Also, Macaulay's criticisms of Ringer drew more attention because, as discussed when this controversy first arose, issues of weight are more fraught for women in ballet as well as in the culture at large. In addition, as Drew observes, it wasn't the first time Ringer's tendency to put on weight had attracted public notice.  Certainly men also suffer from eating disorders, but the cultural expectations are different for the sexes. Men in ballet have to be in superb shape, but unlike female dancers they aren't required to be more or less underweight for the norm. It's not surprising that Macaulay's comments on Angle didn't receive the same amount of attention, although Macaulay himself pointed to them by way of self-defense.

 

Certainly critics should be allowed to comment on a dancer's appearance, including weight, when appropriate. Performers present themselves onstage to be looked at and weight matters.



#129 kfw

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Posted 10 January 2014 - 07:22 AM

(Nor would I entirely hold it against such a powerful reviewer if he occasionally decided to cut a dancer some slack--though that may be the fan in me talking.)

 

Now would I, and one wishes he would have cut Ringer some in this case instead of zinging her, since as he told Pointe magazine a couple of years ago, she was “only a fraction overweight.”

 
Here’s what happened. The grand pas de deux ended that night and a voice near me in the orchestra said, “God, they're fat!” Afterwards my companion and I discussed whether this was fair. She felt yes. I felt that Ringer was only a fraction overweight: hence “looked as if she’d eaten one sugar plum too many.” Only one. How big is a sugar plum? Jared Angle had put on a lot of weight between hip and thigh, which is why my remark about him was more emphatic: “seems to have been sampling half the Sweet realm.”

 

If Angle’s weight gain was more significant, that’s another story although, again, tone is an issue. A hundred years from now, people will probably laugh at his words. Not so much now, while the dancers are alive to feel their sting.


#130 pherank

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Posted 23 January 2014 - 05:06 PM

I almost get the sense that Macaulay has been making amends with his recent posts - they seem unusually well balanced in their criticisms and praises:

 

"Ms. Fairchild, always a strong technician, danced the lead of “Rubies” with a twinkling confidence and percussive musicality that seemed to be personal breakthroughs. She still lacks eloquent line, upper-body plasticity and stage-filling amplitude, yet the way she took risks in covering space set high standards for Balanchinean impetus, and her lower-body sparkle was terrific. As her consort, Mr. De Luz exemplified the same virtues, with more than a touch of braggadocio."

 

http://www.nytimes.c...srepertory.html

 

"The opening night of New York City Ballet’s six-week winter season, at the David H. Koch Theater, was such a sensory overload that I feel I’m only scraping the surface. Every millisecond felt a matter of consequence. In my nearly seven years in this job, I don’t remember this company starting a season with such commanding freshness.

There’s fault to be found with individual dancers, while several have room to grow, but the general level of musical precision and sweeping physical freedom was scintillating, exhilarating, galvanizing."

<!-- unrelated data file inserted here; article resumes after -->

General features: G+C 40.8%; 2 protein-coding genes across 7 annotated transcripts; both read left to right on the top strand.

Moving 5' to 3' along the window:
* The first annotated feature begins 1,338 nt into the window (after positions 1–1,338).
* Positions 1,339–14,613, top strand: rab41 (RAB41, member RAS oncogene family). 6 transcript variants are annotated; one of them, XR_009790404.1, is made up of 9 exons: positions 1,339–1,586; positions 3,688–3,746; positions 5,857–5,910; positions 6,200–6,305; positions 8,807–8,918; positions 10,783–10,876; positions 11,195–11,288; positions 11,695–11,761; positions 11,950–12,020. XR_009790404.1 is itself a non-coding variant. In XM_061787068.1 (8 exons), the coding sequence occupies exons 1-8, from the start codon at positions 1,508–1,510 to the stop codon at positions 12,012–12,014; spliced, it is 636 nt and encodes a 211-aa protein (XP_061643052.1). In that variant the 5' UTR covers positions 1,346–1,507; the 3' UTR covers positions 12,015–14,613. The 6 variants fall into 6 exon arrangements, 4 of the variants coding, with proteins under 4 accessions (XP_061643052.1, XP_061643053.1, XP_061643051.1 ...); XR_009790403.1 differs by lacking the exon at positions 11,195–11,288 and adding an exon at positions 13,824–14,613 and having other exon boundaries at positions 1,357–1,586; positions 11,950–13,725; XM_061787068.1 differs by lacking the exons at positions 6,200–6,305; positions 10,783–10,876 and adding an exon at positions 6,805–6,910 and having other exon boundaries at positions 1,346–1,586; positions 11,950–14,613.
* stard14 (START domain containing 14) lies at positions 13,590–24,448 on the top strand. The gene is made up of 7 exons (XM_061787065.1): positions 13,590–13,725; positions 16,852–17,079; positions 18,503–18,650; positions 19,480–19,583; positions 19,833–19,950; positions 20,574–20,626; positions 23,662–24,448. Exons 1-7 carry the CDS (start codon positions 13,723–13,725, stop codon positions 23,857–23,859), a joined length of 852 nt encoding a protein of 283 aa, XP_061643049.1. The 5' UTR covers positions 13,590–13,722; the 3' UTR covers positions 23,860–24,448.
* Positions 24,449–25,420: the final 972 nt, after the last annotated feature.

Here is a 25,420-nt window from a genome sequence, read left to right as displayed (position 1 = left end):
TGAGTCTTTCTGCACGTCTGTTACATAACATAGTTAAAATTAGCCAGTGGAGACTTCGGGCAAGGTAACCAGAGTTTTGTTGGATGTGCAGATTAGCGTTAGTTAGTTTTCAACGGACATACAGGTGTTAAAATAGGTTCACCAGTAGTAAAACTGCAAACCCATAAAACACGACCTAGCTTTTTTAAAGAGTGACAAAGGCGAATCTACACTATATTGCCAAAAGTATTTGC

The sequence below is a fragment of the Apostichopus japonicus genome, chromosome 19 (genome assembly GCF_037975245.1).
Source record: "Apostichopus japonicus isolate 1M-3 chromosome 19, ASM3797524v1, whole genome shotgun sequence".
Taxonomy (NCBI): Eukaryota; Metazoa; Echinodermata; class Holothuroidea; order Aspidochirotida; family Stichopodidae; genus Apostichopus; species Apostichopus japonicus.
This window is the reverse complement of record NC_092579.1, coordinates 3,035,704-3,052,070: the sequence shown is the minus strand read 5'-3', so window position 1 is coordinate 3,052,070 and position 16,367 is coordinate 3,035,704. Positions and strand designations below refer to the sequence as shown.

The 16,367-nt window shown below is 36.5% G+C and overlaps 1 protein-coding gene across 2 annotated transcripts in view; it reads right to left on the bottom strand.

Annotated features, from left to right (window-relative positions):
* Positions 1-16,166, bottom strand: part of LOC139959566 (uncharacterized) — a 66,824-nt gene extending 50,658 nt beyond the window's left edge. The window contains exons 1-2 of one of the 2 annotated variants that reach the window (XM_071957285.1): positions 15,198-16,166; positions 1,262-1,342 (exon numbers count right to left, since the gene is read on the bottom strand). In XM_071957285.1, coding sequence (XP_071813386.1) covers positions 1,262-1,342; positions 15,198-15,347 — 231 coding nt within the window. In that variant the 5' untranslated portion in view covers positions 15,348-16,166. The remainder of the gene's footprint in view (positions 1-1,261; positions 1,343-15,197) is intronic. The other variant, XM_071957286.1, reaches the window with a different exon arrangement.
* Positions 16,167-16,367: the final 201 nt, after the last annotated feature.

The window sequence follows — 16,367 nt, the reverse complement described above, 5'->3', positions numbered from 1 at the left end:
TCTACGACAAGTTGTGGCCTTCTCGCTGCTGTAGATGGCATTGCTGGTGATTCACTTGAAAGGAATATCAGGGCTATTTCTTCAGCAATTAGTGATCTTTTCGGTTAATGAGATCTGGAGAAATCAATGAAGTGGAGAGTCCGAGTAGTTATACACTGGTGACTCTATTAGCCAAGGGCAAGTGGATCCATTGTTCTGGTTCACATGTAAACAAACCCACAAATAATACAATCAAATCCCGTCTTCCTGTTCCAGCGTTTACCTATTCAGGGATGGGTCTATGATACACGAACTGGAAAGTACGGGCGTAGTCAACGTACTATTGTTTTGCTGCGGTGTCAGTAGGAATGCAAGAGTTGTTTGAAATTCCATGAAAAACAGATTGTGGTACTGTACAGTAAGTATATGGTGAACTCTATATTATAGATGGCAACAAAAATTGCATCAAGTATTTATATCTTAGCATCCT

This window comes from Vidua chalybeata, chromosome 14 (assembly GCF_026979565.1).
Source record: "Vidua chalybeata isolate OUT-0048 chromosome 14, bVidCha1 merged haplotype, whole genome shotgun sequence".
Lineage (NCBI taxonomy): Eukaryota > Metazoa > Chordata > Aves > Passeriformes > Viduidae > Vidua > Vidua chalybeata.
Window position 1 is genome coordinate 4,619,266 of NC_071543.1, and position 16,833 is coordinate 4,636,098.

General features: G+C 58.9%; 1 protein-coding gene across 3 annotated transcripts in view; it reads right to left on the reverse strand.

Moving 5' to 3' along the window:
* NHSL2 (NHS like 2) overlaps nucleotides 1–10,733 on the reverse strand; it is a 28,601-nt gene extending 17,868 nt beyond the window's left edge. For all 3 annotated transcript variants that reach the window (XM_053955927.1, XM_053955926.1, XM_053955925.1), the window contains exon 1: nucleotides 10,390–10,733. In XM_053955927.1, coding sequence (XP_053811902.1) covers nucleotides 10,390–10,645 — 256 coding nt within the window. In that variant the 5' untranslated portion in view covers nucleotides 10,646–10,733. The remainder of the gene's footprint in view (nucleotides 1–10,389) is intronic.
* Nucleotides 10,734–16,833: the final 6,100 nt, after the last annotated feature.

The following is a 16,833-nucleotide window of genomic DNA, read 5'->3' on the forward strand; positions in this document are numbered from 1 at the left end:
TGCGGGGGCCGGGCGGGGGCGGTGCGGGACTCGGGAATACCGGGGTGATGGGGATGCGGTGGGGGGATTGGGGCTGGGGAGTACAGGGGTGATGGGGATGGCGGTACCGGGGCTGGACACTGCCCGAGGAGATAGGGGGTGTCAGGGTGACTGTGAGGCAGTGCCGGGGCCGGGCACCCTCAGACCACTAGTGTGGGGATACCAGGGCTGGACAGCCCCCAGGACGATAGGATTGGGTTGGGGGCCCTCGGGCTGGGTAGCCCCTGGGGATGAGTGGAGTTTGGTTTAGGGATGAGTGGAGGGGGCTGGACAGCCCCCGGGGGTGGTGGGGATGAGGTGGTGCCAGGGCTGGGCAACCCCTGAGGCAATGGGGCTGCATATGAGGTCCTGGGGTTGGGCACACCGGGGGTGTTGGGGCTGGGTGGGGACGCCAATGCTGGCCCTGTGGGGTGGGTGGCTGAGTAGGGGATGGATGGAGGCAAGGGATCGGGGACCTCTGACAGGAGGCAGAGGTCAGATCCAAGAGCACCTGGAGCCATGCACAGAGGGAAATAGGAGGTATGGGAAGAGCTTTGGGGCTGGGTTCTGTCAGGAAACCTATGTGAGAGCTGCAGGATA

http://www.nytimes.c...nterseason.html

 

Methinks Macaulay is actually enjoying himself at the ballet.  ;)



#131 Jayne

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Posted 23 January 2014 - 06:27 PM

one thing the tights don't show is the difference between muscle and fat.  A dancer may have a body type that fights very hard to add extra muscle, due to the unrelenting strain of 6-10 hour days of hard dancer work.  But once encased in dancer's tights, that muscle just looks like a wide leg, or a wide hip, etc.  



#132 DanielBenton

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Posted 25 January 2014 - 06:49 AM

I agree with Pherank; Macaulay has changed his tone.  More importantly, he is introducing aesthetic and artistic concepts for his readers to think about. 



#133 bart

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Posted 25 January 2014 - 07:06 AM

I agree with phrank and Daniel Benton as to the change of tone recently.  I wouldn't be surprised if this is a response to consumer criticisms such as those expressed on this Board.

 

As to "aesthetic and artistic concepts" --  Macaulay has always been focused on these.  I've always seen him as a pedagogue at heart who uses the performance he is reviewing as his raw material for drawing and illustrating larger conclusions about the art.  This goes back to his work with the Times Literary Supplement before coming to New York.  (I'm not familiar with his Financial Times reviews.)

 

His strong points as a dance writer are, as far as I'm concerned,

 

(a) his ability to see movement clearly and in detail, and find precise, understandable words to describe what he has seen, and

(b) discussing  individual dancers (not always the stars) in specific performances as a way to illustrate his larger concepts..  Sometimes, as in the recent review of the opening night Concerto Barocco, he focuses on a group like "the corps" instead of individuals.

 

We're fortunate that the NY Times allows him, and its other dance writers, so much space and latitude, not to mention what appears to be a rather generous travel budget.  I wish other general print media were willing/able to do the same.



#134 kfw

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Posted 25 January 2014 - 08:14 AM

His strong points as a dance writer are, as far as I'm concerned,

 

(a) his ability to see movement clearly and in detail, and find precise, understandable words to describe what he has seen, and

(b) discussing  individual dancers (not always the stars) in specific performances as a way to illustrate his larger concepts..  Sometimes, as in the recent review of the opening night Concerto Barocco, he focuses on a group like "the corps" instead of individuals.

 

Yes, and yes, thank you, and from my point of view also that he so evidently loves the art form. His enthusiasm gives vicarious pleasure.



#135 Jayne

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Posted 25 January 2014 - 06:59 PM

I don't always agree with him, but I agree that he loves the art form.  I still wish there was a larger diversity of critics in NYC.